An exercise plan that focuses on increasing levels of growth hormones and testosterone may not help you gain more muscle strength, says new research.

It is commonly believed that these exercise-related growth hormones help in muscle building, but two new studies now say that this is not true.

"A popular mindset for weightlifters is that increased levels of hormones after exercise play a key role in building muscle. That is simply not the case," said Daniel West, a graduate student in the Department of Kinesiology at McMaster. West is a lead author of the studies.

Unexpectedly, cortisol was found to be associated with muscle gain. Cortisol is considered to be just the opposite of growth hormones as it reduces protein synthesis in the body.

"Since new muscle proteins eventually add up to muscle growth, this is an important finding," says West.

In the first study, researchers analyzed how men and women respond to intense exercises. The exercises did increase the levels of testosterone in the body but it did not have any effect on the muscle growth.

The studies were based on hormones that are naturally produced in the body. Researchers say that hormone supplements do lead to muscle gain.

"While testosterone is definitely anabolic and promotes muscle growth in men and women at high doses, such as those used during steroid abuse, our findings show that naturally occurring levels of testosterone do not influence the rate of muscle protein synthesis," West said, in a university press release.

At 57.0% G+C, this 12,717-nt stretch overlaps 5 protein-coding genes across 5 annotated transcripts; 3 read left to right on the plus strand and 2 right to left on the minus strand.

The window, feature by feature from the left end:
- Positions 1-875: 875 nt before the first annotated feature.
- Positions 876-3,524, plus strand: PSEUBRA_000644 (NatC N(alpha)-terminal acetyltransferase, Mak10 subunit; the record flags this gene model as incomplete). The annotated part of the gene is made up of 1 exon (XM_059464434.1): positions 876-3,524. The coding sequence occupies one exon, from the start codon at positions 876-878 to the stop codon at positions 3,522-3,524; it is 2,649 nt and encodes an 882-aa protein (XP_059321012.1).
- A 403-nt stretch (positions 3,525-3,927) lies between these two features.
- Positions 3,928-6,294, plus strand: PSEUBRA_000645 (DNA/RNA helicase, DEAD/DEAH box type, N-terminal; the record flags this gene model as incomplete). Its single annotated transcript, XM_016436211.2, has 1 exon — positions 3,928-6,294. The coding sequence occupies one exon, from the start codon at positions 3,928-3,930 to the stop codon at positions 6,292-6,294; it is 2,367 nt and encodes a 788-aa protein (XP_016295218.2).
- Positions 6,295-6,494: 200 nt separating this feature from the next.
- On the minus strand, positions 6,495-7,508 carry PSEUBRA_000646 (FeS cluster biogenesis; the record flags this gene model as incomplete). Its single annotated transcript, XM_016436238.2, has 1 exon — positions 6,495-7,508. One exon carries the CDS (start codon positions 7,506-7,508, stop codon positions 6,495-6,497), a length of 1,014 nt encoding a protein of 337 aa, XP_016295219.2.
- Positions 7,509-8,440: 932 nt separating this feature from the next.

In the second study, some 56 men were recruited. They had to exercise for five times a week for 12 weeks. They gained a considerable amount of muscle mass at the end of the session but the increase wasn't associated with the levels of growth hormones.

"The idea that you can or should base entire exercise training programs on trying to manipulate testosterone or growth hormone levels is false. There is simply no evidence to support this concept," said Stuart Phillips, a professor in the Department of Kinesiology at McMaster University.